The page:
It can sometimes feel like a frenetic comic book, but the new HBO series on the Los Angeles Lakers of the 1980s encapsulates the entertainment value of the team itself. By Martin McKenzie-Murray.
The chutzpah of the Showtime Lakers
Much drama and hype has surrounded Winning Time: The Rise of the Lakers Dynasty, which began airing on Binge this month. The HBO series, which dramatises the origins of the successful “Showtime” Los Angeles Lakers of the 1980s, was not welcomed by the team’s owners. Nor by its legendary player and key subject of the series, Magic Johnson, who admitted he wasn’t “looking forward to it”. One can imagine the private angst when current Lakers star LeBron James tweeted “I can’t wait for this!” to his 50 million followers after the first trailer aired.
If there are leads in Winning Time’s giant cast of characters, it’s Magic and Jerry Buss. The son of a single mother and a former government chemist, Buss makes a mint in Los Angeles real estate and leverages it, often scurrilously, into the purchase of the Lakers and their stadium, The Forum, in 1979. As played by John C. Reilly, Buss is grasping, vulgar and philandering but canny, and almost always charming. Despite all the fun he’s having, he’s very serious about the narrative he’s writing about his life – a self-made boy who tasted the Depression and was abandoned by his father but rose to create an empire. He sees himself as America incarnate. And maybe he is. (By the time of Buss’s death, in 2013, the value of the Lakers had risen from $US20 million to $US1 billion. Today, it’s about $US5 billion.)
Perhaps in real life Buss was just as likeable as Reilly’s portrayal. But I doubt it. In my experience, this kind of super-heated ambition, hustle and indulgence doesn’t easily create the kind of relaxed charisma we see here. In Winning Time, famously pungent egos are often generously massaged into one dimension.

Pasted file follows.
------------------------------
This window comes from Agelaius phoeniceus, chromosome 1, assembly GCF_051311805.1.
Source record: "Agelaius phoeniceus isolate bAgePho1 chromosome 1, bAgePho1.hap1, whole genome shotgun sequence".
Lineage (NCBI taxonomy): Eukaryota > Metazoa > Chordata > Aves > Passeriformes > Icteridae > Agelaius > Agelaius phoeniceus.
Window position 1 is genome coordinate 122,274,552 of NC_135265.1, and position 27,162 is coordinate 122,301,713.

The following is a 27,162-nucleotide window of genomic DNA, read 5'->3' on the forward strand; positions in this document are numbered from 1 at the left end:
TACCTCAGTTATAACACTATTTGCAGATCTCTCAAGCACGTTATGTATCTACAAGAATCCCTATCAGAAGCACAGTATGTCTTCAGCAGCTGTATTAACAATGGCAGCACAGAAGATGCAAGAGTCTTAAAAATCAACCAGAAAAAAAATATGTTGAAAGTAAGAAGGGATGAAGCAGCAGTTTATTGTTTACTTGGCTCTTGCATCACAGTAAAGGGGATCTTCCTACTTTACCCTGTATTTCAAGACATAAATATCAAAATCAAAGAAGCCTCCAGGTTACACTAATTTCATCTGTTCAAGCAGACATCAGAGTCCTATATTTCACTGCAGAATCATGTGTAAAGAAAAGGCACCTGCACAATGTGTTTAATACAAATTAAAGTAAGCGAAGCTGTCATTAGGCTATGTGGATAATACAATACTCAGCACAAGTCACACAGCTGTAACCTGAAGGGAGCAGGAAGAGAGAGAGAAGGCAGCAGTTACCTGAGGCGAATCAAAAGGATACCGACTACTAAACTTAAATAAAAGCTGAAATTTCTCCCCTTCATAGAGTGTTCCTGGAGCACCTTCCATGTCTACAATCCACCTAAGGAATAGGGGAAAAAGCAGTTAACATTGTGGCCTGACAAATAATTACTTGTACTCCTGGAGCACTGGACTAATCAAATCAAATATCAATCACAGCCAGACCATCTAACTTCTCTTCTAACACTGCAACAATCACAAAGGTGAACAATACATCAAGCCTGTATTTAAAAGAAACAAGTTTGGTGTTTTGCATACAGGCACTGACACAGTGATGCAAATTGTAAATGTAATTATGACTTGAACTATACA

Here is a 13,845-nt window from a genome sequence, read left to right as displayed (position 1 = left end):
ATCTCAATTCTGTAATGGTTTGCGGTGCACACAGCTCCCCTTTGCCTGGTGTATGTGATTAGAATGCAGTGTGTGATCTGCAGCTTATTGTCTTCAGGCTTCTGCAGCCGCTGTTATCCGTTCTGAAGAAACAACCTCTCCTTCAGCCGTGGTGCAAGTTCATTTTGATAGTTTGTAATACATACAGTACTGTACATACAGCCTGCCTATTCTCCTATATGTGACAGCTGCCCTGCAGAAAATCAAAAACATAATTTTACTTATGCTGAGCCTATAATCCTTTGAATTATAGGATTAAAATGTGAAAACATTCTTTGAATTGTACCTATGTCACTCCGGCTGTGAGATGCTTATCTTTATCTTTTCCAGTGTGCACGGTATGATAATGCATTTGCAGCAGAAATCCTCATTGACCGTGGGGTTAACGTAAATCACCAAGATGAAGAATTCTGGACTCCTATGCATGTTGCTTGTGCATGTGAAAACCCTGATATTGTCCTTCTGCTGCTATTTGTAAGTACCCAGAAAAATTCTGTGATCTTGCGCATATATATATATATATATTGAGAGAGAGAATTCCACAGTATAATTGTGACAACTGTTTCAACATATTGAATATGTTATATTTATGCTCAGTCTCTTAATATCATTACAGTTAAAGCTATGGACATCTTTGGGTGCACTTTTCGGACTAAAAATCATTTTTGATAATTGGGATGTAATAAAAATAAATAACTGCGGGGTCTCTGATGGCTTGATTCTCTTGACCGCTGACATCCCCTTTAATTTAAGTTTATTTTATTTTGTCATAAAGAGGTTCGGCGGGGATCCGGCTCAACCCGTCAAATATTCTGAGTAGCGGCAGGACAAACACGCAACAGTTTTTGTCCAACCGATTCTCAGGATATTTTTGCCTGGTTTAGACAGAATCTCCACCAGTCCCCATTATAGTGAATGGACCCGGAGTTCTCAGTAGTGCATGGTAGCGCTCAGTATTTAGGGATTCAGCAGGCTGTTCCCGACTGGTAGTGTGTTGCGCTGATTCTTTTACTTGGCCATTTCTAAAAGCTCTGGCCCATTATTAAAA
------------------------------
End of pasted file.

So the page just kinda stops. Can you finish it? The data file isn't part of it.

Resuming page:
Then there’s Magic Johnson (Quincy Isaiah), the great baller of dazzling skill and beatific smile who’s drafted by Buss in the first year of his ownership. Magic is good-hearted but self-absorbed and too desperate to be liked, his charm sometimes callowly ingratiating. His puppy-dog enthusiasm contrasts sharply with his famous teammate Kareem Abdul-Jabbar, perhaps the league’s best player at the time – a devout Muslim, misanthrope and intellectual who, despite his captaincy, is sullenly detached from his team. He might be the only person unmoved by Magic’s smile, and while the rookie meets with sneaker executives, Kareem’s at home reading James Baldwin and the Koran.
There’s a fascinating scene later in the series when the Lakers team, having played the Pistons in Detroit, head to Magic’s family home in Lansing, Michigan, for Christmas dinner. Magic’s father slips away to join a typically solitary Abdul-Jabbar at the dining table. “Your son?” Abdul-Jabbar asks Earvin Johnson snr. “Has he always been so happy?”
“Junior? Only since his first breath.”
“I just can’t say I’m accustomed to it. Most men I know – black men – we laugh. Enjoy our lives. But America does things to a man’s mind and soul that aren’t happy. Pardon my saying it but your son seems unaffected by all that.”
Magic’s father shares Kareem’s bafflement.
One of the pleasures of Winning Time is watching the origins of at least two great reformations. The first is the tactical revolution of “Showtime” basketball, a semi-improvised, hyper-offensive style of basketball that its creator, coach Jack McKinney, would in 1979 compare to jazz. The run-and-gun style was defined by constant movement – “like flowing water” – but obliged a level of fitness not typical of the average player then.
Much of the team are alienated by it and by the demands McKinney makes on their bodies to fulfil it. But the coach is gruffly indifferent to their complaints and imposes his vision with unyielding and righteous conviction. His faith never falters, even when half the squad becomes bitterly mutinous.
The second reformation was of the league itself, from an existentially flailing competition to the global entertainment juggernaut we know today. Until at least the 1980s, the prevailing feeling among white Americans was that basketball was “too black” and strings of racial euphemisms were used by basketball writers and commentators to express their intolerance of an increasingly black league. White players were “hard-working and unselfish”. Black players were “showy”.